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Russiagate, Cognitive Bias, Human Nature, and My Political Nihilism

After two years of investigation and constant media coverage, the Mueller Report is finally finished. While anyone outside the Justice Department has yet to read the full report, Attorney General William Barr has released a summary. The so-called Russiagate story is not yet over, however, as there are now calls for the entire Mueller Report to be made public. Exactly what the Russiagate story is and how it started is expertly told by Matt Taibbi in his “It’s official: Russiagate is this generation’s WMD” piece. What I’m more interested in is how this whole story is indicative of human nature.

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A Primer on Evolution pt 2: Evidence

In part two, I will give a brief overview of the evidence for the theory of evolution. This is not an exhaustive compendium of all the evidence in support of the theory of evolution. It is already a long post, so I keep all my descriptions brief. If you are interested in learning more, I provide plenty of links to websites and peer reviewed papers all throughout.

It’s not absolutely necessary, but it may make more sense why this evidence is convincing if you understand how evolution works. For that, I suggest checking out part 1 of this primer first.

If you’re interested in how evolution relates to religion and whether it gives us any reason not to believe in God, check out this post. The current discussion will not touch on the subject, sticking strictly to the science.

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Twitter and the Right to be Heard

Social media, and twitter in particular, has recently become popular in the conversation about freedom of speech. This surrounds the issue of Twitter punishing people for posting right-wing and conservative ideas more than people on the left. Alex Jones being banned and Kathy Griffin not being banned are two exemplary cases.

The fear here is that Twitter is policing people for wrongthink. Only left-wing and liberal ideas are allowed, and with Twitter being a primary hub for communication, this threatens to silence right-wing and conservative views from the public conversation. This would give left-wing and liberal ideas de facto hegemony in western culture. This has prompted people to call for Twitter usage to be treated like a utility or even a human right, in the sense that humans have a right to free speech.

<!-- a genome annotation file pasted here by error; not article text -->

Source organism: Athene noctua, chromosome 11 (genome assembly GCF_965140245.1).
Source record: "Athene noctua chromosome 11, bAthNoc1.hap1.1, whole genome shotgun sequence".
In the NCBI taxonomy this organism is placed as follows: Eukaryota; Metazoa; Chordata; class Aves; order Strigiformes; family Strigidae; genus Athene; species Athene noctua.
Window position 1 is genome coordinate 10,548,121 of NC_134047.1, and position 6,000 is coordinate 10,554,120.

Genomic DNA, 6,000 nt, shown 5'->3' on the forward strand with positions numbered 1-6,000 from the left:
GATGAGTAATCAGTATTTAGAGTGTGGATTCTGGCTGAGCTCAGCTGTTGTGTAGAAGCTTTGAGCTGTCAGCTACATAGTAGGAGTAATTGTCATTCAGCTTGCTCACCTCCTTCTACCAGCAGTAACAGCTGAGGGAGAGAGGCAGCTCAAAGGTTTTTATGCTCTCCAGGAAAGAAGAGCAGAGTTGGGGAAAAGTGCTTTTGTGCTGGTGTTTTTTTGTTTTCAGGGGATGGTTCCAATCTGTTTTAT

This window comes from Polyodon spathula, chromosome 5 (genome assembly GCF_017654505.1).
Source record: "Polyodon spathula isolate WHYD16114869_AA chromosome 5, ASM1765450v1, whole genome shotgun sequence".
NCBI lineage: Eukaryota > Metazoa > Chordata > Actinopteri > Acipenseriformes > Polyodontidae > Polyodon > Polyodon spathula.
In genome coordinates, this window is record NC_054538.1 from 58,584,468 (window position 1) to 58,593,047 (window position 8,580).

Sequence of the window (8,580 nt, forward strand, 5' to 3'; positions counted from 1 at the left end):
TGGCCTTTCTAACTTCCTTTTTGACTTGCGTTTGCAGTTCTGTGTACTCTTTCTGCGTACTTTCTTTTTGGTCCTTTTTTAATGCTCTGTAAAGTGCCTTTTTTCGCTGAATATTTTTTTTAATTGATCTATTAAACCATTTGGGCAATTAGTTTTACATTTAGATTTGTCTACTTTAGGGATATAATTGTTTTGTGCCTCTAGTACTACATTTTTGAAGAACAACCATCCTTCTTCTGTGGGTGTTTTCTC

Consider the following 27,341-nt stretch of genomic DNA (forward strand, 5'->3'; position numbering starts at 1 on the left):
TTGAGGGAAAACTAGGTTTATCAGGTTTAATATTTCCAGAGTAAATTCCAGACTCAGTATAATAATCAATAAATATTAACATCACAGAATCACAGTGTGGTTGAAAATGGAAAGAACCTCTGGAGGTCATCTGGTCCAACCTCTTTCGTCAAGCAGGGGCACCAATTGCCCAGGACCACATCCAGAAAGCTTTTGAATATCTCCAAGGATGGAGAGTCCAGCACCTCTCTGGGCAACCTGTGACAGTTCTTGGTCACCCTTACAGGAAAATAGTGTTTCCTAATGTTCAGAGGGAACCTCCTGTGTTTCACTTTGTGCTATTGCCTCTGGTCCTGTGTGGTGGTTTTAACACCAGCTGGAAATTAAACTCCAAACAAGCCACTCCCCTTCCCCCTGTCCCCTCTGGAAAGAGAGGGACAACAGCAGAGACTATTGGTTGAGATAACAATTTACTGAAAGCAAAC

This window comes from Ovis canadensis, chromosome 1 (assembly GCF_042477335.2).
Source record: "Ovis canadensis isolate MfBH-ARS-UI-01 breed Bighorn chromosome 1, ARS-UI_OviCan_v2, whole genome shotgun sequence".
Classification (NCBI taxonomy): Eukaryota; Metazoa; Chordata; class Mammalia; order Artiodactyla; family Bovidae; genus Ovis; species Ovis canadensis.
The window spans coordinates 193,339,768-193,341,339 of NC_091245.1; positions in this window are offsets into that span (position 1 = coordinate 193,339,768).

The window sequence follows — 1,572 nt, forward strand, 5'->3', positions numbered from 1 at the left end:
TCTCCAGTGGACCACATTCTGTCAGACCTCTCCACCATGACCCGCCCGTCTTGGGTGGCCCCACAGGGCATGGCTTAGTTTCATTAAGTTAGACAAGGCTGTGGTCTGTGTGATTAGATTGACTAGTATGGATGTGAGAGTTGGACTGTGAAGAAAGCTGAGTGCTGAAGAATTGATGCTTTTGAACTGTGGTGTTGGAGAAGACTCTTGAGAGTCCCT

I think this is a misguided way of thinking about Twitter. Being banned from Twitter does not infringe on a person’s right to free speech. It only infringes on their ability to have that speech heard by a larger audience. This brings up the questions: do humans have a fundamental right to be heard? Is being heard a part of our right to free speech?

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Your Truth, My Truth, Our Truth, Right Truth

In this day and age, with social media and politically biased news media, it seems that truth isn’t truth. Thus it has become popular to talk about ‘my truth‘ when people talk about their opinion. It’s interesting that people can believe wildly different versions of things that happen. From Russiagate to Uranium One, it all seems to depend what ‘our truth’ is for any particular group.

The alternative, unfortunately, is to have some version of a single, orthodox ‘right Truth’ that we all must agree on, possibly enforced by a Ministry of Truth or a Truth Force.

The problem with this is obvious: who gets to say what the Right Truth is? What are their motivations for saying that A is the Right Truth but B is not the Right Truth? Is it ever possible for one source to give the truth, the whole truth, and nothing but the truth?

And, there are more ways of controlling what becomes the ‘Right Truth’ than just lies of commission. There is also the illusory truth effect and lies of omission.